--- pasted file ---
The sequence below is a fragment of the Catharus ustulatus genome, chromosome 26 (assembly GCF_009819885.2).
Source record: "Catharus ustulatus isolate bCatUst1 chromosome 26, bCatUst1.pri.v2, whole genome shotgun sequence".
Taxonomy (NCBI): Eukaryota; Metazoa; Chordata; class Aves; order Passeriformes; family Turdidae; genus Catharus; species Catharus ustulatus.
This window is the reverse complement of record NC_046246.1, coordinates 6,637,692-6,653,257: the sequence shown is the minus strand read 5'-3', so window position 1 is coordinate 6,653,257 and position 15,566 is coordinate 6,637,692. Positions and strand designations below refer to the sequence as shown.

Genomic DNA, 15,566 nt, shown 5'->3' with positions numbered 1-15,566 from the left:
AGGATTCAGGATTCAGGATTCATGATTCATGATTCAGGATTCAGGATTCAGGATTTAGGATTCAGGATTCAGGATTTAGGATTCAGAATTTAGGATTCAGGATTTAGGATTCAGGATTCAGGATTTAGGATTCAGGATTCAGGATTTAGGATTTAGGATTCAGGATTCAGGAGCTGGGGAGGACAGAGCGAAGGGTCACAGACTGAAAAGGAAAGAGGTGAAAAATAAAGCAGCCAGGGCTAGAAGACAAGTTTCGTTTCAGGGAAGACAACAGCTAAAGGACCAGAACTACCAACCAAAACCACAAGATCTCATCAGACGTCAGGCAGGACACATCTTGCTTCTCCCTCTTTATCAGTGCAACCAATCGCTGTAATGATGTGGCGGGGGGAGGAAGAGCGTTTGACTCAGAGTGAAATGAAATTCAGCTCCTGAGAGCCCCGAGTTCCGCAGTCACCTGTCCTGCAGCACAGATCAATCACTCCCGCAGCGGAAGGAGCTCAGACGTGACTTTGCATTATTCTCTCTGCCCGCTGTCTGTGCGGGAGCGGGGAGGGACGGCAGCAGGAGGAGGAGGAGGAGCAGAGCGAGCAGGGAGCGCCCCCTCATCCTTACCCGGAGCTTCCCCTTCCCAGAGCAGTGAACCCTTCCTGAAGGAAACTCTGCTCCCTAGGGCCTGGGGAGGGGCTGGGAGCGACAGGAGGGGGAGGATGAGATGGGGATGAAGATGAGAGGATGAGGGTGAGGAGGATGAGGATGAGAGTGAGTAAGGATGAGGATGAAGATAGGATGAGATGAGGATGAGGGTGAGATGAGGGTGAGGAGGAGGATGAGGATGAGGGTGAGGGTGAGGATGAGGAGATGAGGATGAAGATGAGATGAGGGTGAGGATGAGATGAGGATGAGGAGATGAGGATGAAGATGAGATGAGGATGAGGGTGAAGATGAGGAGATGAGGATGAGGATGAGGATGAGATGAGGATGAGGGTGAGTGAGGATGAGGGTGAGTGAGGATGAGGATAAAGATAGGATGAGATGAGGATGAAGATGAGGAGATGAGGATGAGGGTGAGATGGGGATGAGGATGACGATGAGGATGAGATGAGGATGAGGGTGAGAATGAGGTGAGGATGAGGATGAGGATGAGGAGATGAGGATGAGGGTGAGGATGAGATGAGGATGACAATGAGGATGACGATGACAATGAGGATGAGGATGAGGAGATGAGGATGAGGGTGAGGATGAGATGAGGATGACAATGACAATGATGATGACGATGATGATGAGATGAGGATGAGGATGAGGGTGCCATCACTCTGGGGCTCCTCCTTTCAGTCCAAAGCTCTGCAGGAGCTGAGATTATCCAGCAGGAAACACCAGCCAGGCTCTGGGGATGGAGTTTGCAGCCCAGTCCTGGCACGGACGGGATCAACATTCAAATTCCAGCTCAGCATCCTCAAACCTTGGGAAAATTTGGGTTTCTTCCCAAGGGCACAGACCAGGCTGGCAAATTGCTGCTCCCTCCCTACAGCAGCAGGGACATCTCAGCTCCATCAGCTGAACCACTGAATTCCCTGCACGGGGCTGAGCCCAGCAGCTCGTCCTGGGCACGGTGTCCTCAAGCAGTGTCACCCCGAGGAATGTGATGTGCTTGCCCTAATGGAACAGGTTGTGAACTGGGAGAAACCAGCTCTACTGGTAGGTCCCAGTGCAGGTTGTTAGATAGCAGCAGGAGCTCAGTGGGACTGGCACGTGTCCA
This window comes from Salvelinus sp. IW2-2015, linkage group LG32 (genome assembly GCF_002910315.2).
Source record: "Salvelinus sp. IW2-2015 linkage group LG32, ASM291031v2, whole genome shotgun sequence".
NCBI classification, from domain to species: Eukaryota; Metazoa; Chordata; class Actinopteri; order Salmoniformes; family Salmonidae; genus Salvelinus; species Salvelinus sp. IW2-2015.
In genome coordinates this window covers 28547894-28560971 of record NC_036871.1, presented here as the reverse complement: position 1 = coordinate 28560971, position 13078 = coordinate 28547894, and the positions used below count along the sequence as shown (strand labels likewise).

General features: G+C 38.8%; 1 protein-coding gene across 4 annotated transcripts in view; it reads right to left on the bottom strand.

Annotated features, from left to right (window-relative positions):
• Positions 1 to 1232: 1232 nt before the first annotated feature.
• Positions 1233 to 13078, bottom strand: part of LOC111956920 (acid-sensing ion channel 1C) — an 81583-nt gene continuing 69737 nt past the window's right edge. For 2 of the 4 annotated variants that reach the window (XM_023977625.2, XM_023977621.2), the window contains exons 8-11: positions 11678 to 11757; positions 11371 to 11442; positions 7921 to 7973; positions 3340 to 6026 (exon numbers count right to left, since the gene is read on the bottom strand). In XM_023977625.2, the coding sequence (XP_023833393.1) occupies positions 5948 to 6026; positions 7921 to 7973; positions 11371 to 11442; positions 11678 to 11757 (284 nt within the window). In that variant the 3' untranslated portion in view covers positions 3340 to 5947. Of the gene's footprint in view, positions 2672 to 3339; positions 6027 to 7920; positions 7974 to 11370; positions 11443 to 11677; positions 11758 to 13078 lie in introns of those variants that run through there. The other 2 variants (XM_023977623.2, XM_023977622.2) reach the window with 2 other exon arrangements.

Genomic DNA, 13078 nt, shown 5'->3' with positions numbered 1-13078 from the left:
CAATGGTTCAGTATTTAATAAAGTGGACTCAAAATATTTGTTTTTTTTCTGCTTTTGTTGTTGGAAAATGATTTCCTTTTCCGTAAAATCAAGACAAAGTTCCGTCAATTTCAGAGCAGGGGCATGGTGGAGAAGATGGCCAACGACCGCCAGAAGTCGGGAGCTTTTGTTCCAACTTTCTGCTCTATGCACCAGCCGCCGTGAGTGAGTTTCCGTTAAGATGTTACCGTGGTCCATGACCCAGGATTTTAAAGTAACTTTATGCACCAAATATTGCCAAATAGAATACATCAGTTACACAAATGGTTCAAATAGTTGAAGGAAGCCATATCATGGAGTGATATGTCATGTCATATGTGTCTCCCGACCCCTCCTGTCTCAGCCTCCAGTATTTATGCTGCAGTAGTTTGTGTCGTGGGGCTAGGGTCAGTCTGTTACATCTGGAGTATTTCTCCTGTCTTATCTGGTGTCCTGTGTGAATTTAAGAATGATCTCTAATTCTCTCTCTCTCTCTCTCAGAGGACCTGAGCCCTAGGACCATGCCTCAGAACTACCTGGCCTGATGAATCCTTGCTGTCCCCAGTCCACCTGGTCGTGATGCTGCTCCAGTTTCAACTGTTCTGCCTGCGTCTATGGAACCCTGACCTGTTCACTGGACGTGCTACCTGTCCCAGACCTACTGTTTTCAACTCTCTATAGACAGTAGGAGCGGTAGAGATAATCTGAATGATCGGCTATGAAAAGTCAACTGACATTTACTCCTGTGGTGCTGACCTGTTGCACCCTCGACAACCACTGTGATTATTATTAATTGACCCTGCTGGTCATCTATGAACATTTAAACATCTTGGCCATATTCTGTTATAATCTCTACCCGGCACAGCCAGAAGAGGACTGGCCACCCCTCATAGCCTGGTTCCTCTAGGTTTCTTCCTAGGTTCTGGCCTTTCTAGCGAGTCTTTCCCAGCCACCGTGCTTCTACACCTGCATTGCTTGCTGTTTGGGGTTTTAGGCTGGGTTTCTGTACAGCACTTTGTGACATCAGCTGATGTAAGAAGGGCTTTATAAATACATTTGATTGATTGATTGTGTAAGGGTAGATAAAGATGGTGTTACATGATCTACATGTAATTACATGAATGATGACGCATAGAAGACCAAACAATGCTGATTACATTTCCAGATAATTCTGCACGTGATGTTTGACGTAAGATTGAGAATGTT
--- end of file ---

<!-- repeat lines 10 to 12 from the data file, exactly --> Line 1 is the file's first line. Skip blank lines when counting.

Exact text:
In genome coordinates this window covers 28547894-28560971 of record NC_036871.1, presented here as the reverse complement: position 1 = coordinate 28560971, position 13078 = coordinate 28547894, and the positions used below count along the sequence as shown (strand labels likewise).

General features: G+C 38.8%; 1 protein-coding gene across 4 annotated transcripts in view; it reads right to left on the bottom strand.

Annotated features, from left to right (window-relative positions):